• Consideration Number One Does the person have a DVD-ROM drive? Many computers these days have DVD-ROM drives, but not all of them. If the person you want to share files with doesn't have a DVD-ROM drive, you might be better off using your SuperDrive to burn them a CD.


    The purpose of DVD-ROM feature in iDVD is to add extra material to video DVDs. It isn't recommended as a way to back up your data files. Instead, use the Burn Disc option available in the Finder's File menu to burn a data DVD.

  • Consideration Number Two Is the person on Mac or Windows? If you're burning files to a DVD and you want a person on Windows to be able to use them, be sure to include the appropriate file extensions on the end of your files.


Microsoft Windows relies on the file extension in order to recognize which application will be needed to open a file. For example, JPEG files need a .jpg at the end in order for a Windows machine to launch a program capable of displaying JPEGs. These days many Mac programs automatically put on a file extension, but you'll want to be sure to use them if sending your DVD to Windows users.

Task: Adding Computer Files to a DVD

You can easily add computer files to your DVD using iDVD.

  1. Launch iDVD and open your project (see Figure 20.7).

    Figure 20.7. The main iDVD window.


  2. Click the Customize button in the lower-left corner of the iDVD window.

  3. Click the Status tab, which will initially give you a running report of how any background encoding is progressing. (This is the automatic encoding of video that's being done while you're working on your project) (see Figure 20.8).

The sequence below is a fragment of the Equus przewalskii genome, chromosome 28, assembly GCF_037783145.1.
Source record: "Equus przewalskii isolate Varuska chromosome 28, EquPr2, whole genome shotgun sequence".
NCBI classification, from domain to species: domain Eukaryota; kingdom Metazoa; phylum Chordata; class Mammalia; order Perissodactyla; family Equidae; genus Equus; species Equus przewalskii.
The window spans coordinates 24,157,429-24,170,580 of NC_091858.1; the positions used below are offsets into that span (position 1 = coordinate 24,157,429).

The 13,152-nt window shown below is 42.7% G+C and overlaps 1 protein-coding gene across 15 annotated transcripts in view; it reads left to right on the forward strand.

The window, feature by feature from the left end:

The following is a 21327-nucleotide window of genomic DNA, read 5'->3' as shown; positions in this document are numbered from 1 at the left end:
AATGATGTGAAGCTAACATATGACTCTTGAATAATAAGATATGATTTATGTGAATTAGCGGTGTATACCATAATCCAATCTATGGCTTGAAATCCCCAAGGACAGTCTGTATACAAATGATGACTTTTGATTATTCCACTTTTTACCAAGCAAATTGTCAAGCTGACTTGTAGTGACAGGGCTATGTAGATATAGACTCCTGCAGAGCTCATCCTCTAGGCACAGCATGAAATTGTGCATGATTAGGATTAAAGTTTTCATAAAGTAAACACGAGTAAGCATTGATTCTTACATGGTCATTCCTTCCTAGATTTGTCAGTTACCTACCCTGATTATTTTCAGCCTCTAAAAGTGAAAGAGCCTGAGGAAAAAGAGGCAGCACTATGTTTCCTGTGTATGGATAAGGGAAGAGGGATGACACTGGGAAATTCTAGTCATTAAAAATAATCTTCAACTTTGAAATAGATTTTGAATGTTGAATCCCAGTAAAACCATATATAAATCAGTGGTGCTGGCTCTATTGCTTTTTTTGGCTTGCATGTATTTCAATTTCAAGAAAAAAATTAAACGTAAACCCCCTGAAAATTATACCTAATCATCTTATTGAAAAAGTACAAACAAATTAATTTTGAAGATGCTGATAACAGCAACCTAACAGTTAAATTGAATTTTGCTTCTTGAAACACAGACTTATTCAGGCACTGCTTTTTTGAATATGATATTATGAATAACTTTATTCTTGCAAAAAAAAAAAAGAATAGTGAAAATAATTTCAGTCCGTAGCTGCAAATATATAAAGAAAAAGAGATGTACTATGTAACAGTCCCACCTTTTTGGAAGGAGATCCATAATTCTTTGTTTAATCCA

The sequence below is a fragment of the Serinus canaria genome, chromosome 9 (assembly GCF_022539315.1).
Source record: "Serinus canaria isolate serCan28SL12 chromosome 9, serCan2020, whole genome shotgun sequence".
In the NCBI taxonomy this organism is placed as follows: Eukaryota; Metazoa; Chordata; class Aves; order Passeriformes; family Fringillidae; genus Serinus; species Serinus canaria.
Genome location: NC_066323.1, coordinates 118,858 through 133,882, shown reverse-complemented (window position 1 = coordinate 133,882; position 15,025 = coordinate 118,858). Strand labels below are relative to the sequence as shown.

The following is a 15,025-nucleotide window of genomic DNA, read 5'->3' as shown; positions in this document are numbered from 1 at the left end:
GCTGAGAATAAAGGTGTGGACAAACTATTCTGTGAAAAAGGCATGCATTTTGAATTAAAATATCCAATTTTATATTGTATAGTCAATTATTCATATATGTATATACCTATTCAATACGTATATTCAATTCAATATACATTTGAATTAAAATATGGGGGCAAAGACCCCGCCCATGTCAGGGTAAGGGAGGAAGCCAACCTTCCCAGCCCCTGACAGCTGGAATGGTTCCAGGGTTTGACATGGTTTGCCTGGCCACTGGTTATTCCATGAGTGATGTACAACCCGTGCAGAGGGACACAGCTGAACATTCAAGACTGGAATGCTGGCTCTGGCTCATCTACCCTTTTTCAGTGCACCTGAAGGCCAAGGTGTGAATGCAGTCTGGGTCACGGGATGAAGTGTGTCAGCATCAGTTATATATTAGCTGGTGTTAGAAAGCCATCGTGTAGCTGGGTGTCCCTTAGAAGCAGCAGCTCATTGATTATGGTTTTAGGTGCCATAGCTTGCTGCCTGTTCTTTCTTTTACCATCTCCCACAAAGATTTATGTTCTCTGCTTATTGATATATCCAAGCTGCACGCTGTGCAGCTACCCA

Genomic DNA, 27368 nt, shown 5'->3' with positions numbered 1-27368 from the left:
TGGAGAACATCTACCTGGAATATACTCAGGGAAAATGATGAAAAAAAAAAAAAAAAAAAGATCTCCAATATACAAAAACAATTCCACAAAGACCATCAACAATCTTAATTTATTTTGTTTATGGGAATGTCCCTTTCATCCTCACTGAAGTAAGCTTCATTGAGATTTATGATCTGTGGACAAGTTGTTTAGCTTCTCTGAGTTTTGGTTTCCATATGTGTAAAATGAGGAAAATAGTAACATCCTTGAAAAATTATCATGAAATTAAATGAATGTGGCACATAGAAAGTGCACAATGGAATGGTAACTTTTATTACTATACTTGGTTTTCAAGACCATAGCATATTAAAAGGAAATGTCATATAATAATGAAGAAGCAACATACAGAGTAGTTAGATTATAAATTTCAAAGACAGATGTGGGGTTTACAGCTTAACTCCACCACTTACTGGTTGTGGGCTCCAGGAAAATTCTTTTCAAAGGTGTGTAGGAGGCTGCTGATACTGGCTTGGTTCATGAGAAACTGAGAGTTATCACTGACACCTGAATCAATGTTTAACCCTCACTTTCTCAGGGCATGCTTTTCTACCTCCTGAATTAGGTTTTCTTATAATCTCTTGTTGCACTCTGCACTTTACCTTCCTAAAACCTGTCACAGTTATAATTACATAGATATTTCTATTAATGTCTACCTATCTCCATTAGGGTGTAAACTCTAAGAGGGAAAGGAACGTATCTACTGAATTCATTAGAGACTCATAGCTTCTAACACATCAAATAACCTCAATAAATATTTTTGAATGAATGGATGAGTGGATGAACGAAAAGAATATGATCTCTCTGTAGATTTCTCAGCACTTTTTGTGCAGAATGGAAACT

Figure 20.8. The Status tab of the tray in iDVD.


  4. Click the Status pop-up menu and switch from Encoder Status to DVD-ROM Contents as shown in Figure 20.9.

    Figure 20.9. Add DVD-ROM filesand view what's been addedin the DVD-ROM Contents window.


  5. Drag files and folders into the DVD-ROM Contents area. In Figure 20.10, a number of digital pictures and a QuickTime movie have been added. iDVD also may add a file called .DS_Store , which you can ignore.

    Figure 20.10. Dragging files from the hard drive into the DVD-ROM Contents area in iDVD adds them to the disc.



As you drag large media files in as DVD-ROM content, remember to keep an eye on the size of your project. (Conveniently, this information appears at the top of the Status tab.)


Technically speaking, the .DS Store file is created by the Finder. Per Apple: " Each directory in the filesystem can contain a hidden object, ".DS_Store" containing data which includes a list of files stored there. This object is created when a local user views a given directory using the Finder. " The .DS_Store file isn't necessary for burning.


iDVD doesn't move the files you add as DVD-ROM content, or make duplicates of them. Instead, it creates a reference to the file on your system. If you delete a file or move a file after you've added it to the DVD-ROM list, its name will appear in red to tell you something's wrong. If you try to burn the disc anyway, a "File not found" error message will appear.

To delete a file from the DVD-ROM Contents list, select it and press Delete.

Sams Teach Yourself Mac OS X Digital Media. All In One
Sams Teach Yourself Mac OS X Digital Media All In One
ISBN: 0672325322
EAN: 2147483647
Year: 2003
Pages: 349